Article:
The latter had been jilted by the upper class conman Compeyson, and so she trains Estella to prey on the male sex with a cold and malicious heart, which is part of her revenge on the sex. Apart from her pedigree, everything about Mrs. Havisham is false too. Pip idolizes her, along with Estella, because he believes her to be his secret benefactor and even this turns out to be a mistake. When Pip is leading the life of a gentleman, in the second part of the book, having been set up by his secret benefactor, he becomes lazy and dissipated, which reflects the moral emptiness that characterized the Victorian upper classes. Through all this Dickens is making the comment that Pip’s expectations of becoming a gentleman are misguided. This is because they are material expectations. In the larger context, it as an adverse commentary on the utilitarian ethos that scarred the Industrial Age.

On the flip side to this, Dickens shows that human worth can be found in the most unexpected of places, and that it does not really require a social map to find. Magwitch is a lower class common criminal, yet it is through pure benevolence that he becomes the secret benefactor of Pip. He is moved by a simple act of kindness on Pip’s part, recognizing in him a generous soul destined for great things. Dickens is telling us that when truthful even the simplest of gestures carries enormous weight. So, Pip’s kindness incites Magwitch’s generosity of setting Pip up as a gentleman. When he first discovers the source of his wealth, Pip is at first disgusted and confused. It marks the first step of the breaking down of his previous worldview based on social standing.

But then he gradually comes to realize that Magwitch is motivated by a pure heart, and he is able to contrast this with all the vanity and falseness that he has encountered so far in his existence in genteel society. One by one his prior expectations fall away, and he learns to value genuine human worth. The final conversion of Pip is marked by the fact that he helps Magwitch to escape to Egypt, being complicit in crime as he does so. In many of Dickens books we find him championing the poor, but in Great Expectations he gives a more profound and mature analysis of the social situation. It is not that the poor turn out to be morally superior to the rich, but that moral worth has nothing to do with class distinctions. It is a very democratic message, and reflects the wider reality that was taking place in Industrial Britain. The aristocratic structures of the past were coming down, and Victorian literature in particular was in tune with this process of democratization (Goodlad 121). This novel is a prime example.

Of course, the experiences of Pip differ much from those of Dickens’ own, and the most glaring difference is that the author did not have a secret benefactor, and all his success is result of diligence. Nevertheless, we are able to trace a general outline of similarity. They are both trapped in heatless occupations a children, dreaming of escape through social ascendancy. Dickens is separated from his imprisoned family, wile Pip is orphaned. Both achieve their ambitions of wealth and social position as young men in the teeming capital city, though the means are very different. To bridge this last gap we only need to consider that Pip is a larger than life portrayal of the author. We can be fairly confident that Dickens had encountered the same struggles with his inner conscience as Pip does, and had emerged with worldview upturned. In this sense we may see Pip’s story as a dramatization of this inner struggle.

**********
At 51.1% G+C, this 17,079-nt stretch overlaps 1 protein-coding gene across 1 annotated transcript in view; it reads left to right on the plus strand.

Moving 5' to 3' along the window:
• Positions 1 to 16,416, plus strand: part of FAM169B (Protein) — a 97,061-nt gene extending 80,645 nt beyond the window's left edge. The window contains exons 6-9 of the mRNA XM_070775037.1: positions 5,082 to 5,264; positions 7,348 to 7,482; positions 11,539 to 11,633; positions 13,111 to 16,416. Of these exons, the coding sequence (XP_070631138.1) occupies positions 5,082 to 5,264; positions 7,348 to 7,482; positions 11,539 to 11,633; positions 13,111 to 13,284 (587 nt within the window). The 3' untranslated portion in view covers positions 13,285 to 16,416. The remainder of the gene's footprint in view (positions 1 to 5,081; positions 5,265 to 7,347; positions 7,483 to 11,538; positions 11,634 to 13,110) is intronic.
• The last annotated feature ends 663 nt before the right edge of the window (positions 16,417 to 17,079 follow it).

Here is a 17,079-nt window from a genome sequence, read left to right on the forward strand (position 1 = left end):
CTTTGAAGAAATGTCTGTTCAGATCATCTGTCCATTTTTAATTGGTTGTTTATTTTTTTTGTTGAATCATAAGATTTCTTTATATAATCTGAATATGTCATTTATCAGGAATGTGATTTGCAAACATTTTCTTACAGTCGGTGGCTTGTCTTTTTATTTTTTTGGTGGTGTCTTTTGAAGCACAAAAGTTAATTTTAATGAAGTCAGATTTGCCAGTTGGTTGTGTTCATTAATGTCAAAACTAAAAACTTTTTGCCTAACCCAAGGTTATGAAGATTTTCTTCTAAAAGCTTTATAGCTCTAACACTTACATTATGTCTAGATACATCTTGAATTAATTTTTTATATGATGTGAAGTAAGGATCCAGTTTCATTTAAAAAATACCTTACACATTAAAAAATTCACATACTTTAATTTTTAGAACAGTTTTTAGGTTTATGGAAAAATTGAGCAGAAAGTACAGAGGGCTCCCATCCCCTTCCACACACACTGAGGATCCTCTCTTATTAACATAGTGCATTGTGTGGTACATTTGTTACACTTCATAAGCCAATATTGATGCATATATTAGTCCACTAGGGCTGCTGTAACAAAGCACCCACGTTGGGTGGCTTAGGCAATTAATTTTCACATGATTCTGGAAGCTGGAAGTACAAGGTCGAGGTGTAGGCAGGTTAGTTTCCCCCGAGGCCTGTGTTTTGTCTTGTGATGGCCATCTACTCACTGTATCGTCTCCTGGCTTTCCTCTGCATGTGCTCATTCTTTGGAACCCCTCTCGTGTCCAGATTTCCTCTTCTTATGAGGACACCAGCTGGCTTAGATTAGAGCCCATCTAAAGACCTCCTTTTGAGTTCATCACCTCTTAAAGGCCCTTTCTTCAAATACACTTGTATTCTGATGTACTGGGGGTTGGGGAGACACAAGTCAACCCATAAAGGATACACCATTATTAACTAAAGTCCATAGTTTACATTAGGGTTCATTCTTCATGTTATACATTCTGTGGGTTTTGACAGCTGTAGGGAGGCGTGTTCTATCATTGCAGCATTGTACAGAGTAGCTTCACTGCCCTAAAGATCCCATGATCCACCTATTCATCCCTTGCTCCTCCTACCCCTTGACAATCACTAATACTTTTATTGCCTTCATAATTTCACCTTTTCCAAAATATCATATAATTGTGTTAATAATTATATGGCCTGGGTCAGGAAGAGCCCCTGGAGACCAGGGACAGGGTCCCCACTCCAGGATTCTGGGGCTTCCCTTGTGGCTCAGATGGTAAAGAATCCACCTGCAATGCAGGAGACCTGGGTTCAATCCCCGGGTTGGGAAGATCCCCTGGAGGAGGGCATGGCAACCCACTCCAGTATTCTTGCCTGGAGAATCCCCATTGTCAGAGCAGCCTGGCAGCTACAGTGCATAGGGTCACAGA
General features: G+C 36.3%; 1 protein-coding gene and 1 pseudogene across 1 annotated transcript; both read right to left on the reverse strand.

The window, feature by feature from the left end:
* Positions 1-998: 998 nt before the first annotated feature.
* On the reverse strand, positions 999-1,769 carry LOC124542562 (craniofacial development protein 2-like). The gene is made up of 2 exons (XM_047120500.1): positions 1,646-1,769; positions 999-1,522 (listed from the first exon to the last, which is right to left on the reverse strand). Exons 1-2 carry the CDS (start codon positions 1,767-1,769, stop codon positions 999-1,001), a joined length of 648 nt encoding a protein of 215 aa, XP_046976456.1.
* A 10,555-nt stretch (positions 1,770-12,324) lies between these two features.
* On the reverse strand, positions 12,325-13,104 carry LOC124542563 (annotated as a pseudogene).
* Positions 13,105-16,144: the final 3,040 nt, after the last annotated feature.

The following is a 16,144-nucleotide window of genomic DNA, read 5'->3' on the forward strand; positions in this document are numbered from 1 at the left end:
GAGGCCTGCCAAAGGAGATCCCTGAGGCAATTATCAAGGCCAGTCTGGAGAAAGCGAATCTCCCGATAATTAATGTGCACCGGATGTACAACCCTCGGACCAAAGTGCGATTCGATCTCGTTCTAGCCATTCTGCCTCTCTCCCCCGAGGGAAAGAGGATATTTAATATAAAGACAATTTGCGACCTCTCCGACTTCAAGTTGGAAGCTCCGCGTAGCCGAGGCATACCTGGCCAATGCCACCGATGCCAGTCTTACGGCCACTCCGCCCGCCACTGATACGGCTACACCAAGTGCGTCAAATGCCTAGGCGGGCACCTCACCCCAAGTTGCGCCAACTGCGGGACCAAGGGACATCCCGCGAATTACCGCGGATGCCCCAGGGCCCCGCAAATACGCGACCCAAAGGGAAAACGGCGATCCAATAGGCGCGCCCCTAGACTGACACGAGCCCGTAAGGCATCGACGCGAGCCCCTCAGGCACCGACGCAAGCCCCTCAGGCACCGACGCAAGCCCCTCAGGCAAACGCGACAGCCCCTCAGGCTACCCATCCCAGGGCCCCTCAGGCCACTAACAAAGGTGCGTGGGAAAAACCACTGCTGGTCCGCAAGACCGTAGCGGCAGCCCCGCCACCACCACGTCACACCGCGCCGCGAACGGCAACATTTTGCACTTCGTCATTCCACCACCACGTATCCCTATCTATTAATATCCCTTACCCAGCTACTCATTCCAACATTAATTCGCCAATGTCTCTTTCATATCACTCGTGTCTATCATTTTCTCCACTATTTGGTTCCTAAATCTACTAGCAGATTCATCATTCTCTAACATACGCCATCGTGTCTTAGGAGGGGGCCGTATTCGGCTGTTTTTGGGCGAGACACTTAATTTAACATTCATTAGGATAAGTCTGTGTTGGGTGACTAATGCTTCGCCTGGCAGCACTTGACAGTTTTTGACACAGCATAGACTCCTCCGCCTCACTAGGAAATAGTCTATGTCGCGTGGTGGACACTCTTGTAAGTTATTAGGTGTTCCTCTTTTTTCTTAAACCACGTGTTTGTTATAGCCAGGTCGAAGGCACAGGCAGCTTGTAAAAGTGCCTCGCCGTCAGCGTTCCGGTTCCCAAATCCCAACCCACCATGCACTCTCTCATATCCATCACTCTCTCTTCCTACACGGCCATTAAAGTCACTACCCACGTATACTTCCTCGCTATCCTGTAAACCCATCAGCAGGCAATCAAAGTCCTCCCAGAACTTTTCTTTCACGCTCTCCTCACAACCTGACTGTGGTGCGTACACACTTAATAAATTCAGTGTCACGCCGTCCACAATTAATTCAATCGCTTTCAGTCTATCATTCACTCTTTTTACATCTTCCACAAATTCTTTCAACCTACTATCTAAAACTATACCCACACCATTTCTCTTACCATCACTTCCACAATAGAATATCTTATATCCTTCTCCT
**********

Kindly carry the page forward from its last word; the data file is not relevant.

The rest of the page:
We know that Dickens excels in dramatic exaggeration, and even though Great Expectations is on of his most restrained novels, the dramatic license is channeled in different ways, and towards making Pip’s story an expression of the author’s inner moral life. Evidence for this lies in the fact that there is a distinct detachment between the character of Pip and the first person narrator, which has led John Lucas to comment, “There are essentially two points of view in Great Expectations. One is that of Pip who lives through the novel, the other belongs to the Pip who narrates it. And the second point of view is the authoritative one, commenting on, correcting, judging the earlier self (or selves)” (Lucas 290). In this way the novel becomes intensely autobiographical.

In conclusion, Dickens drew from his early life experiences in much of his fiction, and Great Expectations is particularly successful as autobiography in the sense that, though diverging from the details of his life, he is able to express through the story of Pip his own moral development. Though he was critical of many of the materialistic tendencies of Industrial Britain, he shared in the general optimism of the age, which may be described as optimism in the potential of democracy, which industrialism was helping to foster. His mature ideology was that every human being is imbued with great potential, and so with the coming of democracy people were justified in holding great expectations. As Chesterton puts it, “He was the voice in England of this humane intoxication and expansion, this encouraging of anybody to be anything” (14). If Dickens was unhappy about the conduct of his countrymen, it was only because the felt that they were misled by false and materialistic goals, and therefore were squandering the opportunity that emerging democracy was bringing to them.

Works Cited

Carr, Jean F. “Autobiographical Narration in Dickens and Trollope.” Dissertation Abstract International. 40, 1980.

Chesterton, G. K. Charles Dickens a Critical Study. Whitefish, MT: Kessinger Publishing, 2005.

Collins, Philip. Dickens and Crime. Bloomington: Indiana University Press, 1968.

Goodlad, Lauren M. E. Victorian Literature and the Victorian State. Baltimore, MD: John Hopkins University Press, 2003.

Lucas, John. The Melancholy Man: A Study of Dickens’s Novels. London: Methuen, 1970.

Reed, John Robert. Victorian Conventions. Athens: Ohio University Press, 1975.